Section: New Results
Dynamic Function Bases
In the frame of our GoodShape project, we study geometry processing problems with the specific point of view of computing an optimal function basis. To reach this goal, we explore different strategies, and revisit them with the formalism of numerical optimization. As a mean of computing an efficient function basis, we study Centroidal Voronoi Tessellations and spectral methods, as described in the following two paragraphs. The so-computed function basis will be used as the fundamental tool for new light simulation methods that we try to develop (see below).
Centroidal Voronoi Tessellations
Optimization technique for Faster Centroidal Voronoi Tessellation (CVT): CVT is an essential tool in many scientific fields, that can be used to compute the optimal sampling of a given signal. In Figure 6 , we show a CVT adapted to a background density function, computed by our algorithm mentioned below. For large-scale problems, the popular Lloyd relaxation is not fast enough to achieve local minimum due to its linear convergence rate. Our previous work shows that Limited memory Quasi-Newton method (for instance, L-BFGS) is a better method which preserves sparsity and simplicity for our CVT program. We published our efficient CVT algorithm in ACM Transactions on Graphics  .
An important application of CVT is isotropic remeshing of 3D models. We developped an efficient algorithm to compute the restricted Voronoi diagram in 3D, i.e. the intersection between a 3D Voronoi diagram and a polygonal mesh embedded in 3D. Our algorithm uses two graph traversals in parallel  . A symbolic encoding of vertices configurations allows for numerical opimization with the Newton framework. As a result, meshes of high quality (near equilateral triangles) can be obtained. We also developed a generalization of the algorithm to sample a 3D volume with line segments and graphs. The main application is fitting a skeleton to a 3D model  .
We are currently working on extending this framework in two different ways : (1) we introduce a new objective function (Lp -CVT), that approximates the metric. Minimizing this new objective function allows to generate quad-dominant and hex-dominant meshes. (2) we study the problem of anisotropic remeshing from the point of view of embedding the Riemannian manifold defined by the domain to be meshed and its anisotropy into a higher-dimensional space, using Nash's embedding theorem, then meshing this higher-dimensional object isotropically, and finally re-projecting into 3D space.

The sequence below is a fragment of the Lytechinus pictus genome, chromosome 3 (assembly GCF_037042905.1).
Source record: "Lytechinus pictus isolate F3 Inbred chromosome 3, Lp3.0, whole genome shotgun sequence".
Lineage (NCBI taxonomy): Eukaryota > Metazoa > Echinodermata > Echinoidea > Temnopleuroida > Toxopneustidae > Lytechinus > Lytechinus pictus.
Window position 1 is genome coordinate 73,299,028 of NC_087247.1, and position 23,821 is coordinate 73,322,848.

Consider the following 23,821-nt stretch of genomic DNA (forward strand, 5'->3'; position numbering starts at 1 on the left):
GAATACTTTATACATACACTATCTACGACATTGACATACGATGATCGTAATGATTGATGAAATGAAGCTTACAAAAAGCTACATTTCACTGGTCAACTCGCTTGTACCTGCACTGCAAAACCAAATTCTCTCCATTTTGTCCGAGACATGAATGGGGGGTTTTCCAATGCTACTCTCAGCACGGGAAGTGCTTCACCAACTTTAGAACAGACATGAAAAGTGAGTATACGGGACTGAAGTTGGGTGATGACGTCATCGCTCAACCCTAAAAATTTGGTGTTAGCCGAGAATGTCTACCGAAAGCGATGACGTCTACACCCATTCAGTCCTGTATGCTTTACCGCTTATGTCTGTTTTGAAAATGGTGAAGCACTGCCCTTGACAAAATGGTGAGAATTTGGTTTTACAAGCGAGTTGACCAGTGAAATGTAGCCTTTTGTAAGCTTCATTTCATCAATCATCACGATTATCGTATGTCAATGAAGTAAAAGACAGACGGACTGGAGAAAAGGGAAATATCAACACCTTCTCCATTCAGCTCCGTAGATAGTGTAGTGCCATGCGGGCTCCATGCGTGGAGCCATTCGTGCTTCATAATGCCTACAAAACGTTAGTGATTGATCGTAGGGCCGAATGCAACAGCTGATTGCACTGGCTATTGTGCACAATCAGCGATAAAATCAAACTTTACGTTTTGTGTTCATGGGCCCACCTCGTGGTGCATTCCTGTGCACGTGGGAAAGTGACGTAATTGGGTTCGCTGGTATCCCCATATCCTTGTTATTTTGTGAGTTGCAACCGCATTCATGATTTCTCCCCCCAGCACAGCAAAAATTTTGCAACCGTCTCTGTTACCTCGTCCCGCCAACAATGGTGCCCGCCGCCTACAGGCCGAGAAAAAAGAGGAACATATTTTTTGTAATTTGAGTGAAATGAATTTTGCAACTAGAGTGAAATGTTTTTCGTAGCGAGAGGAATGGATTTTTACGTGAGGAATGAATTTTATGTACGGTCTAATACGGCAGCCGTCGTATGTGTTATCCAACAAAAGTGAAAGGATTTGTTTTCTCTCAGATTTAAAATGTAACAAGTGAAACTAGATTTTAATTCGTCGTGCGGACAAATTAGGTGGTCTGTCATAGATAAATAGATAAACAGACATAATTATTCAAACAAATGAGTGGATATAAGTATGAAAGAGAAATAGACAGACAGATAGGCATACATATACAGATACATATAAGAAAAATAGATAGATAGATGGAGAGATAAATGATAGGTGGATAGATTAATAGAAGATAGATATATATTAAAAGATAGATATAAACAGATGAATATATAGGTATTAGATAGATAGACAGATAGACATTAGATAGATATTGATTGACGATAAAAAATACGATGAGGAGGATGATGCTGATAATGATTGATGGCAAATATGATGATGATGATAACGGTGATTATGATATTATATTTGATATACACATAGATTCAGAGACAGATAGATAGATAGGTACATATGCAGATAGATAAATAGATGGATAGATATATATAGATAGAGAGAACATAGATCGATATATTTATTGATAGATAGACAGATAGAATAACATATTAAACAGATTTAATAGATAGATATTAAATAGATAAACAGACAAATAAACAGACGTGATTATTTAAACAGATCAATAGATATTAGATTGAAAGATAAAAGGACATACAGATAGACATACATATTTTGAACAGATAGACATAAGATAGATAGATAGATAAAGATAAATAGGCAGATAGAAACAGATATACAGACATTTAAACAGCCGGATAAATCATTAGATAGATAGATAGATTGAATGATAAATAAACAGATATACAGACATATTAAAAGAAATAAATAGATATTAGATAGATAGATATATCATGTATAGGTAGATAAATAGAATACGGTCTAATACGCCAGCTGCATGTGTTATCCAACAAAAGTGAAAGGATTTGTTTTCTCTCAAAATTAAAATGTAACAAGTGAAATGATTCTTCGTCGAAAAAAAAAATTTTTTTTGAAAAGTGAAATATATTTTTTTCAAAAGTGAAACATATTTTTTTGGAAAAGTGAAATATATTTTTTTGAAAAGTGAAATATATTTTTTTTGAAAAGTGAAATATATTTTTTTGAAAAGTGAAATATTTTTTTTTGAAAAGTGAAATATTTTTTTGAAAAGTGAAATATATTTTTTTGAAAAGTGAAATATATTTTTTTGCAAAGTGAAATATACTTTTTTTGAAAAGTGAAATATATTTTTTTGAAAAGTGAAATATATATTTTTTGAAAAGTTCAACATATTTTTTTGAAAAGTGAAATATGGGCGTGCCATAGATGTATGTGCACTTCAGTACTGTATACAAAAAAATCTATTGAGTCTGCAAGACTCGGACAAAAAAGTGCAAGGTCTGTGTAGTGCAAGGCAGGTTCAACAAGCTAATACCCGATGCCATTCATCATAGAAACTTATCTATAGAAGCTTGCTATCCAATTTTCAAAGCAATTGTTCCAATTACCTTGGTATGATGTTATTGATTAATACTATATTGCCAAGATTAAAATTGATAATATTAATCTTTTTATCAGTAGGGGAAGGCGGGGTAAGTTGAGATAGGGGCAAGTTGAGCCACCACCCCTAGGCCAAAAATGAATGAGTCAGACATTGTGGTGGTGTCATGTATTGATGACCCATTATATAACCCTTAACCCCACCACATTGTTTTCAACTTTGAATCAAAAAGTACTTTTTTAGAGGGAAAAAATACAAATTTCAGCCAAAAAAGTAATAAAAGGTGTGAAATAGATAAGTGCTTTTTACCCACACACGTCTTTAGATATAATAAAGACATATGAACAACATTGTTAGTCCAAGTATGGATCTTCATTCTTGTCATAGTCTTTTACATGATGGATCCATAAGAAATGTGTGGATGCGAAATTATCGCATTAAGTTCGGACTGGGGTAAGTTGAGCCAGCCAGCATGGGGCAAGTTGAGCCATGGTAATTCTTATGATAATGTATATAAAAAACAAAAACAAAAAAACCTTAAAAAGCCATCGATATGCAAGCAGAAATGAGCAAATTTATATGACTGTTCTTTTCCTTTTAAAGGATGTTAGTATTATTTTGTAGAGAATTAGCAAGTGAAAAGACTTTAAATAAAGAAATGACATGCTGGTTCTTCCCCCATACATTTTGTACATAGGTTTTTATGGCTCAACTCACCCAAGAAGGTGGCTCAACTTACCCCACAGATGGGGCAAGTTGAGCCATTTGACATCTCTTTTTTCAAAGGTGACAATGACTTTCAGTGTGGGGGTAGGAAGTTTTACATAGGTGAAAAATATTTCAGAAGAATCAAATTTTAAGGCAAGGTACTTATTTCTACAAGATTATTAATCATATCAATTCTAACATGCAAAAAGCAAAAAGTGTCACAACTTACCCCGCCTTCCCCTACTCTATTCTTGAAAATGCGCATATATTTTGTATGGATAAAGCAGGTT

We continued our research program started in 2006 about spectral geometry processing methods. We developed a shell based approach for mesh deformation and editing (Figure 7 ). The approach also can take advantage of modal analysis of the surface models and a partitioning approach for efficiently solving the arising eigenvalue problem. cooperation with Alexander Belyaev (Heriot-Watt University, Edinburgh, Scotland, UK), Jens Kerber and Art Tevs (MPI Informatik, Saarbrücken, Germany) . We developed an intuitive artistic tool which allows compressing the depth range of a given scene without compromising the visual quality of surface features. The presented algorithm allows for real time computation, thanks to our implementation on graphics hardware. Hence, besides the interactive design of still results, our method offers the possibility for generating animated Bas-Reliefs.
We presented a course on Spectral Mesh Processing at SIGGRAPH Asia  .
Applications to light simulation
Light simulation is a very active topic in the computer graphics community. In the frame of his Ph.D. (started in Oct. 2008), Vincent Nivoliers studies a dynamic basis formulation of the problem. Among the methods used to obtain satisfactory results, radiosity aims at finding an approximate solution to the general light equation problem. The formulation of this problem fits well into the dynamic function basis framework, which could be used to quickly find both a good sampling of the scene, and the best approximation on this sampling. This method would avoid the use of discontinuity meshing, and provide a light solution without requiring hierarchical sampling. The problem of the illumination of a scene can be translated into an integral equation. The general solution of this equation cannot be computed in closed form, therefore, the usual method is to restrict the problem on a specific function space which both approximates the general L2 function space of the solution, and has a simple basis on which to project. Most approaches of the problem use hierarchical function basis, to refine the solution were needed, and to compute large-scale interactions with fewer coefficients. In the dynamic function basis formalism, the function basis changes during the optimisation step to fit the solution and enhance the accuracy of the approximation. We experimented the Dynamic Function Basis framework in two different settings, for image approximation, and for sampling direct lighting in the presence of shadows. In this latter configuration, the results are encouraging. The samples are aligned along the direction of the gradient of illumination, and shadow boundaries are well captured.